Particularly in South India, the fruit is pickled with salt, oil, and spices. Aamla is eaten raw or cooked into various dishes. In Andhra Pradesh, tender varieties are used to prepare dal (a lentil preparation), and amle ka murabbah, a sweet dish indigenous to the northern part of India (wherein the berries are soaked in sugar syrup for a long time till they are imparted the sweet flavor); it is traditionally consumed after meals.
Popularly used in inks, shampoos and hair oils, the high tannin content of Indian gooseberry fruit serves as a mordant for fixing dyes in fabrics. Amla shampoos and hair oil are traditionally believed to nourish the hair and scalp and prevent premature grey hair.
Alternative names for Indian gooseberry
Names of this tree in Indian and other languages include:
amalika (अमलिक) in Sanskrit
Dhatric (धात्रिक) in Maithili
āmlā (आमला) in Hindi
āmla (આમળાં) in Gujarati
aavnlaa (awla) (or awla) in Urdu
āvaḷā (आवळा) (or awla) in Marathi
ambare (अमबरे) in Garo language
āvāḷo (आवाळो) in Konkani
sunhlu in Mizo
amalā (अमला) in Nepali
amloki (আমলকী) in Bengali
amlakhi in Assamese
anlaa (ଅଁଳା) in Oriya
Aula (ਔਲਾ) in Punjabi
nellikka (നെല്ലിക്ക) in Malayalam
heikru in Manipuri
halïlaj or ihlïlaj (اهليلج هليلج) in Arabic
sohmylleng in Khasi
rasi usiri ( రాశి ఉసిరి కాయ) (or rasi usirikai ) in Telugu
nellikkai (நெல்லிக்காய்/ ನೆಲ್ಲಿ ಕಾಯಿ/ ಗುಡ್ದದ ನೆಲ್ಲಿ) nellikkaai or nellikaayi) in Tamil,Kannada and Tulu
nelli (නෙල්ලි) in Sinhala
mak kham bom in Lao
ma kham pom (มะขามป้อม) in Thai
anmole (庵摩勒) in Chinese
Kantout Prei (កន្ទួតព្រៃ) in Khmer
skyu ru ra (སྐྱུ་རུ་ར་) in Tibetan
melaka in Malay, A state in Malaysia, Malacca was named after this tree.
zee phyu thee (ဆီးၿဖဴသီး) in Myanmar
Also found are the names emblic, emblic myrobalan, malacca tree and the variants in spelling aola, ammalaki, aamvala, aawallaa, dharty, nillika, and nellikya.
|Wikimedia Commons has media related to Phyllanthus emblica.|
- "Phyllanthus emblica information from NPGS/GRIN". US Department of Agriculture. Retrieved 2008-03-06.
- Saeed S, Tariq P (Jan 2007). "Antibacterial activities of Emblica officinalis and Coriandrum sativum against Gram negative urinary pathogens". Pak J Pharm Sci 20 (1): 32–5. PMID 17337425.
- Penolazzi, L.; Lampronti, I.; Borgatti, M.; Khan, M.; Zennaro, M.; Piva, R.; Gambari, R. (2008). "Induction of apoptosis of human primary osteoclasts treated with extracts from the medicinal plant Emblica officinalis". BMC Complementary and Alternative Medicine 8: 59. doi:10.1186/1472-6882-8-59. PMC 2587459. PMID 18973662.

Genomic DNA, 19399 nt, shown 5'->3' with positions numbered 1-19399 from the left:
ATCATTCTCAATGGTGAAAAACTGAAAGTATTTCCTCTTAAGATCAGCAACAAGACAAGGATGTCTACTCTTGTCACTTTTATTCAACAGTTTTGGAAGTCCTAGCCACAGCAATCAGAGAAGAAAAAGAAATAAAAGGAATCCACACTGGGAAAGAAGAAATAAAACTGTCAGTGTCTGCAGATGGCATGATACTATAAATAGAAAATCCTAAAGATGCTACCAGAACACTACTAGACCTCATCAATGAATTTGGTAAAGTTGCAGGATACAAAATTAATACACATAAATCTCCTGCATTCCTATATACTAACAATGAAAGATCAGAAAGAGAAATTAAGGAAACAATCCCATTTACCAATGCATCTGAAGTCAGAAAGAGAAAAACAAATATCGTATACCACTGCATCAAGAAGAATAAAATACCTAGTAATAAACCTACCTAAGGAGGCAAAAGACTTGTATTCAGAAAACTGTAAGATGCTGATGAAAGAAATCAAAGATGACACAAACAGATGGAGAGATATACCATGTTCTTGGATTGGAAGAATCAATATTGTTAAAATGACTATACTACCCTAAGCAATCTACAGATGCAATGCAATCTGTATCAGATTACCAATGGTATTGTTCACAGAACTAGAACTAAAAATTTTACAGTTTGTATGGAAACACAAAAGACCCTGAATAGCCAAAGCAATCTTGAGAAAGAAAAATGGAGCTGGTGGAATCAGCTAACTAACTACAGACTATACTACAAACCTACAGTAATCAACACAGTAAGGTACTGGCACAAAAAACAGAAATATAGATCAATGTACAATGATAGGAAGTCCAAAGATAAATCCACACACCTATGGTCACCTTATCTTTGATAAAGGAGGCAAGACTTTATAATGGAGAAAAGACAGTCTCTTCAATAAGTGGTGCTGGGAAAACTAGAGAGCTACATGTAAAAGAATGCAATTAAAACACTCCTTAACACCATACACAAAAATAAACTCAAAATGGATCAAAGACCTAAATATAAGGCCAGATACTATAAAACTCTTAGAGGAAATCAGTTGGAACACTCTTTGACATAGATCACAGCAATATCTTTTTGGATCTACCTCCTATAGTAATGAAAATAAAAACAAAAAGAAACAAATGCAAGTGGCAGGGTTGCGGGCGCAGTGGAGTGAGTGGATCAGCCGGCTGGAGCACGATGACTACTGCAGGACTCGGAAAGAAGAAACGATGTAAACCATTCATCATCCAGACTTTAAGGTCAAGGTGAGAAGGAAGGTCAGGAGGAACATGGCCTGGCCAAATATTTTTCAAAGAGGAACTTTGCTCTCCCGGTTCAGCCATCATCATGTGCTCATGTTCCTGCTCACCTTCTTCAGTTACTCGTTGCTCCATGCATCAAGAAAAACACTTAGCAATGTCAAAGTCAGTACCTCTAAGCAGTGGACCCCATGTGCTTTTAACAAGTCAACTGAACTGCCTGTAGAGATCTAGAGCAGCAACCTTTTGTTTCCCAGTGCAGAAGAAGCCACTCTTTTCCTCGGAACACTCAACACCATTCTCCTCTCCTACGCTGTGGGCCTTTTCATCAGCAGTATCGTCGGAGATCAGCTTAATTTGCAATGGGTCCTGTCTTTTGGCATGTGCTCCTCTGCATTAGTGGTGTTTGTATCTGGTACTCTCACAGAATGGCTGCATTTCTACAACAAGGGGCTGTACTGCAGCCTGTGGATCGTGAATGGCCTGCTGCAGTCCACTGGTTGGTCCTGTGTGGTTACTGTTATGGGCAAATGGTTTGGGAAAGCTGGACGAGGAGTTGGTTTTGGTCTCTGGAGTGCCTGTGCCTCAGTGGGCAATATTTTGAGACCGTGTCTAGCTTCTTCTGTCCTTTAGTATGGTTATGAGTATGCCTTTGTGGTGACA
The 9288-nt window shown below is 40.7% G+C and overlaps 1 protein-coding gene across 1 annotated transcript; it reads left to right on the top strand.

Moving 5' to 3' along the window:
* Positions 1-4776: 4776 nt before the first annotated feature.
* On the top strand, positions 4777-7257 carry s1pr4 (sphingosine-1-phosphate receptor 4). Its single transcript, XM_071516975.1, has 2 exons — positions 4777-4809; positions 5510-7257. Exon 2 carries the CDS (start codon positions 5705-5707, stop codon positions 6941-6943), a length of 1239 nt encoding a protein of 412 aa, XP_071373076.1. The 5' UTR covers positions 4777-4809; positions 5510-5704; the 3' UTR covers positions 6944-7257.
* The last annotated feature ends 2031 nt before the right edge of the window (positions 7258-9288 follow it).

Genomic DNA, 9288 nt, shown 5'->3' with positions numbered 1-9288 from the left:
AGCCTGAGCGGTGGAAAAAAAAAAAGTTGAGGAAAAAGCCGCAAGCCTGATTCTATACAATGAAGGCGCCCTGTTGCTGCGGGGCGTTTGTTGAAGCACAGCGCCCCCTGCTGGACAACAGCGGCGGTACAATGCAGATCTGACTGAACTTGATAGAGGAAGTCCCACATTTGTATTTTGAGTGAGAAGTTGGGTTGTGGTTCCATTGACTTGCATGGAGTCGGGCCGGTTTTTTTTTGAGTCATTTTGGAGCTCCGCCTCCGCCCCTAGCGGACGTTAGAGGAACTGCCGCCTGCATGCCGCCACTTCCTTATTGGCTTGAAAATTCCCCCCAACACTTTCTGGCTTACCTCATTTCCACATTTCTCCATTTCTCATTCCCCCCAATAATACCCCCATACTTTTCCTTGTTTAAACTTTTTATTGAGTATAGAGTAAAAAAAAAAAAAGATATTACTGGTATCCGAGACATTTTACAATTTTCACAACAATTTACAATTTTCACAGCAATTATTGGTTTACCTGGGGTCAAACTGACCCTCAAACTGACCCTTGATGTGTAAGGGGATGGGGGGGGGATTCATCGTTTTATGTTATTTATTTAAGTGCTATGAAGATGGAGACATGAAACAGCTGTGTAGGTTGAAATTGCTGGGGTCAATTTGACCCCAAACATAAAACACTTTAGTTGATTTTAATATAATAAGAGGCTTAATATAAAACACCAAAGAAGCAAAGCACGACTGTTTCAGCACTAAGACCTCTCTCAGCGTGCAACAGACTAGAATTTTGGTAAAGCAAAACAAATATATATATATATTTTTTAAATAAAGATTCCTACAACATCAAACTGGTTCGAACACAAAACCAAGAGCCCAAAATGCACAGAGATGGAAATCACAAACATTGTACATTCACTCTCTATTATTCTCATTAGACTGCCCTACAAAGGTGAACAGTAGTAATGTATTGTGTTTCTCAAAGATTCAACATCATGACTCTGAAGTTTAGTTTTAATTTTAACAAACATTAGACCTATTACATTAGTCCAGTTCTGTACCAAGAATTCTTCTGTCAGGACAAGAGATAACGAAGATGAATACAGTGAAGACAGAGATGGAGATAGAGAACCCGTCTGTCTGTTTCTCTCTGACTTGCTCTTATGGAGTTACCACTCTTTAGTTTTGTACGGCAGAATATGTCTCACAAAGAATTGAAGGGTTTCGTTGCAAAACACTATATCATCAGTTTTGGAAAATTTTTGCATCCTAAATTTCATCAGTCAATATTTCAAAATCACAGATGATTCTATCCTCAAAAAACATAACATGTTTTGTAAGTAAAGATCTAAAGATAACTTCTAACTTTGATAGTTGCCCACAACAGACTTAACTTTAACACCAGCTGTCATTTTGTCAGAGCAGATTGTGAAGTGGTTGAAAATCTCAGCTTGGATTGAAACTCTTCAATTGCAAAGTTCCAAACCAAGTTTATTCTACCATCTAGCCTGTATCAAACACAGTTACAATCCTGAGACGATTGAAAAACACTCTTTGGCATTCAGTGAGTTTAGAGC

- Ngamkitidechakul, C.; Jaijoy, K.; Hansakul, P.; Soonthornchareonnon, N.; Sireeratawong, S. (2010). "Antitumour effects of phyllanthus emblica L.: Induction of cancer cell apoptosis and Inhibition of in vivo tumour promotion and in vitro invasion of human cancer cells". Phytotherapy Research 24 (9): 1405–1413. doi:10.1002/ptr.3127. PMID 20812284.
- Sidhu, S.; Pandhi, P.; Malhotra, S.; Vaiphei, K.; Khanduja, K. L. (2011). "Beneficial Effects ofEmblica officinalisinl-Arginine-Induced Acute Pancreatitis in Rats". Journal of Medicinal Food 14 (1–2): 147–155. doi:10.1089/jmf.2010.1108. PMID 21138365.
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- Rao TP, Sakaguchi N, Juneja LR, Wada E, Yokozawa T (2005). "Amla (Emblica officinalis Gaertn.) extracts reduce oxidative stress in streptozotocin-induced diabetic rats". J Med Food 8 (3): 362–8. doi:10.1089/jmf.2005.8.362. PMID 16176148.
- Jacob A, Pandey M, Kapoor S, Saroja R (Nov 1988). "Effect of the Indian gooseberry (amla) on serum cholesterol levels in men aged 35-55 years". Eur J Clin Nutr 42 (11): 939–44. PMID 3250870.
- Qureshi SA, Asad W, Sultana V (Jan 2009). "The Effect of Phyllantus emblica Linn on Type — II Diabetes, Triglycerides and Liver — Specific Enzyme". Pakistan Journal of Nutrition. 8 (2): 125–128. doi:10.3923/pjn.2009.125.128.
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- Dharmananda S. Emblic Myrobalans: Amla, Institute of Traditional Medicine 
- Bhattacharya, A.; Chatterjee, A.; Ghosal, S.; Bhattacharya, S. K. (1999). "Antioxidant activity of active tannoid principles of Emblica officinalis (amla)". Indian journal of experimental biology 37 (7): 676–680. PMID 10522157.
- Habib-ur-Rehman, Yasin KA, Choudhary MA, et al. (Jul 2007). "Studies on the chemical constituents of Phyllanthus emblica". Nat. Prod. Res. 21 (9): 775–81. doi:10.1080/14786410601124664. PMID 17763100.
- Strong, J. S. (1983) The Legend of King Asoka, New York: Princeton University Press
- Caldecott T. Amalaki
- National R&D Facility for Rasayana - Amalaki
- Samhita C. Ed., translation by the Shree Gulabkunverba Society, Volume 4. Chikitsa Sthana, Jamnagar, India: 1949
- Indian Ministry of Health and Family Planning. The Ayurvedic Formulary of India. Part I. 1st ed. Delhi, 1978.
- Tiwari, V.; Kuhad, A.; Chopra, K. (2011). "Emblica officinalis Corrects Functional, Biochemical and Molecular Deficits in Experimental Diabetic Neuropathy by Targeting the Oxido-nitrosative Stress Mediated Inflammatory Cascade". Phytotherapy Research 25 (10): 1527–1536. doi:10.1002/ptr.3440. PMID 21394805.
- Winston, David; Maimes, Steven (2007). Adaptogens: Herbs for Strength, Stamina, and Stress Relief. Healing Arts Press. ISBN 1-59477-158-8. Contains a detailed monograph on Emblica officinalis (Amla; Indian gooseberry; Amalaki) as well as a discussion of health benefits.
- Puri, Harsharnjit Singh (2002). "Amalaki (Phyllanthus emblica)". Rasayana: Ayurvedic Herbs for Longevity and Rejuvenation. Traditional Herbal Medicines for Modern Times, Vol. 2. Boca Raton: CRC. pp. 22–42. ISBN 0-415-28489-9.
- Caldecott, Todd (2006). Ayurveda: The Divine Science of Life. Elsevier/Mosby. ISBN 0-7234-3410-7. Contains a detailed monograph on Phyllanthus emblica (Amla; Indian gooseberry; Amalaki) as well as a discussion of health benefits and usage in clinical practice. Available online at http://www.toddcaldecott.com/index.php/herbs/learning-herbs/397-amalaki